or Connect
TheSandTrap.com › Golf Forum › The Clubhouse › Tour Talk › Grand Slam...will we ever see it?
New Posts  All Forums:Forum Nav:

Grand Slam...will we ever see it? - Page 2

Poll Results: Will we ever see a Grand Slam (not career) in our lifetimes?

 
  • 27% (3)
    Haven't seen one, but will
  • 27% (3)
    Haven't seen one, and won't
  • 9% (1)
    Already saw one, and will see it again
  • 36% (4)
    Already saw one, but will not see another
11 Total Votes  
post #19 of 69
Quote:
Originally Posted by turtleback View Post

The situations are not remotely comparable.  You can draw nothing statistical form Jones' Slam.  Most members of this board could not name any other winner of the British Amateur nor could they name who the semifinalists were in the one he won.  The pros were FAR batter in Jones' day than the amateurs, so even ignoring the tremendous increase in the number of great  players, Jones wasn't even competing in the best of his own era in half of his majors.

Besides the Tiger slam, Tiger has had 3 years in which he won 2 majors.  Let him play his other 2 majors in those years against competition that relatively speaking is not even up to the level of the Buy.com tour and then we might have some statistical resemblance between now and Jones' era.  Same for the 5 times Jack won 2 majors in a year. Lest anyone think I am just plumping Tiger.
I don't disagree with you about the quality of competition, but if the sport assigns the arbitrary label of a major championship to an event, it has to be recognized. Bobby Jones won all the majors at the time in a single year. It was a different era, but the fact of the matter is, he did it under the circumstances of his time.

It would be like saying only 10 of the Montreal Canadiens 24 Stanley Cup championships count because there were only six teams in the league for the first 14. You can't take away their achievements just because the league has changed.
post #20 of 69

I doubt it but you (at 30) have better odds than me (at 58). :-D

 

Some day maybe all of the stars line up. Who knows?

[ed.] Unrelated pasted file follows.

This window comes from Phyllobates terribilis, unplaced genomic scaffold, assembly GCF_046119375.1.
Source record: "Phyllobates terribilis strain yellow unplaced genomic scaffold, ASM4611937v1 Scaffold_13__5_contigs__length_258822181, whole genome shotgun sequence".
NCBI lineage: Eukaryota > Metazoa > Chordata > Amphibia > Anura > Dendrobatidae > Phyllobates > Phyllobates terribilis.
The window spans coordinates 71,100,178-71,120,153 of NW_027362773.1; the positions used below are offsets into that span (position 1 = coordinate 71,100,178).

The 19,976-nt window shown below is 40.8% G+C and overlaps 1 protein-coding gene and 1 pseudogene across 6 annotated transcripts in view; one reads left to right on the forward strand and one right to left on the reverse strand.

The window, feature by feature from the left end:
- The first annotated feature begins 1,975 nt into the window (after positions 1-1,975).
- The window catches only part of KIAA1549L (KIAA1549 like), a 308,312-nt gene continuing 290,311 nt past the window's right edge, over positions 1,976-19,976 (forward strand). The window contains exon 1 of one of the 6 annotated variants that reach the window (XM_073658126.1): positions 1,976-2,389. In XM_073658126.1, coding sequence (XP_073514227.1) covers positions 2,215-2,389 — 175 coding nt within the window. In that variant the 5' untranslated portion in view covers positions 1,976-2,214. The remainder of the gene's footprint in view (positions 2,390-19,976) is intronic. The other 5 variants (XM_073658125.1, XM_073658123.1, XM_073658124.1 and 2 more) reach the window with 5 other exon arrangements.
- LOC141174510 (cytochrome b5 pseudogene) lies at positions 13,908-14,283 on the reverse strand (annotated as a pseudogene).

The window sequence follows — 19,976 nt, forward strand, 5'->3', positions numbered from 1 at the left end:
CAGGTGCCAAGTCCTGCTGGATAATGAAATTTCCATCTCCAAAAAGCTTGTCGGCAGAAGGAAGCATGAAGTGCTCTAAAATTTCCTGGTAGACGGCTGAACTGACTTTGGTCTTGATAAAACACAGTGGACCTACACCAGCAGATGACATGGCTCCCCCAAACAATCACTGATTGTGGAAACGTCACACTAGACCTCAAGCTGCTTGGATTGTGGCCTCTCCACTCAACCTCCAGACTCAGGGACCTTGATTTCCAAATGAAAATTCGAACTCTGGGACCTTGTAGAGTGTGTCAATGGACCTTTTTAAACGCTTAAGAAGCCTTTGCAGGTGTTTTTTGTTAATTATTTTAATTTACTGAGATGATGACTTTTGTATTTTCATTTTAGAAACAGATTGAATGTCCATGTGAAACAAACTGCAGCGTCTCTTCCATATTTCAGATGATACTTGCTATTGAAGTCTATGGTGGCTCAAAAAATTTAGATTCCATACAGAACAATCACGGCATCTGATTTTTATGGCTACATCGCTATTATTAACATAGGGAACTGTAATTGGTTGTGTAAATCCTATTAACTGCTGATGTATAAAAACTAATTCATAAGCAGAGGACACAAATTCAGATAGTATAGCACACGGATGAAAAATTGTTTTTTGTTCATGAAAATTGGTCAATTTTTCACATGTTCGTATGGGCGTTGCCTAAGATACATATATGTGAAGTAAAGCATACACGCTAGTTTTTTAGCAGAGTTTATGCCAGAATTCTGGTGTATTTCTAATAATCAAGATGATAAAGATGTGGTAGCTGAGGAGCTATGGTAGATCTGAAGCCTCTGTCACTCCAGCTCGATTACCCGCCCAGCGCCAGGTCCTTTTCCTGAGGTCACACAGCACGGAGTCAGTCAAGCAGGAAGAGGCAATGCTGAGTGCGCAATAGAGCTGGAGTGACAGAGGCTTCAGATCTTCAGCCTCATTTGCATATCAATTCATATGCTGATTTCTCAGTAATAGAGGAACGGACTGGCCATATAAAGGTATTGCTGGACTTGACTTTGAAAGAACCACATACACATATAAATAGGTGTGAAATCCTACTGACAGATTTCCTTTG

Even in Jones' grand slam he had a lot of "lucky" things go his way, and knew it. A slam today would be exponentially harder than it was then with amateur events as part of the slam, like Turtleback mentioned, and the sheer amount of world class competition. Even if the amateurs were still included it would be harder today. 

 

The only viable intervening variable that could have made amateurs tougher back then relative to talent pool size was that quite a few top players chose to remain amateurs for their whole career, which is pretty much unheard of today. Even with that taken into account the amateurs still weren't as good as the pros overall (except Jones).

post #21 of 69

It does matter, because it considered the Grand Slam of golf. Jones is the only one to win all 4 majors in a year. Doesn't matter if 2 of them were Amateur titles. At the time the 4 majors were what Jones played in an won. He is the ONLY golfer to do that in a golfing season. Tiger is the only golfer to win all 4 Modern Majors in a row. The statistical math still works because of how I framed the instances. 

post #22 of 69
Quote:
Originally Posted by MS256 View Post
 

I doubt it but you (at 30) have better odds than me (at 58). :-D

 

Some day maybe all of the stars line up. Who knows?

 

Even in Jones' grand slam he had a lot of "lucky" things go his way, and knew it. A slam today would be exponentially harder than it was then with amateur events as part of the slam, like Turtleback mentioned, and the sheer amount of world class competition. Even if the amateurs were still included it would be harder today.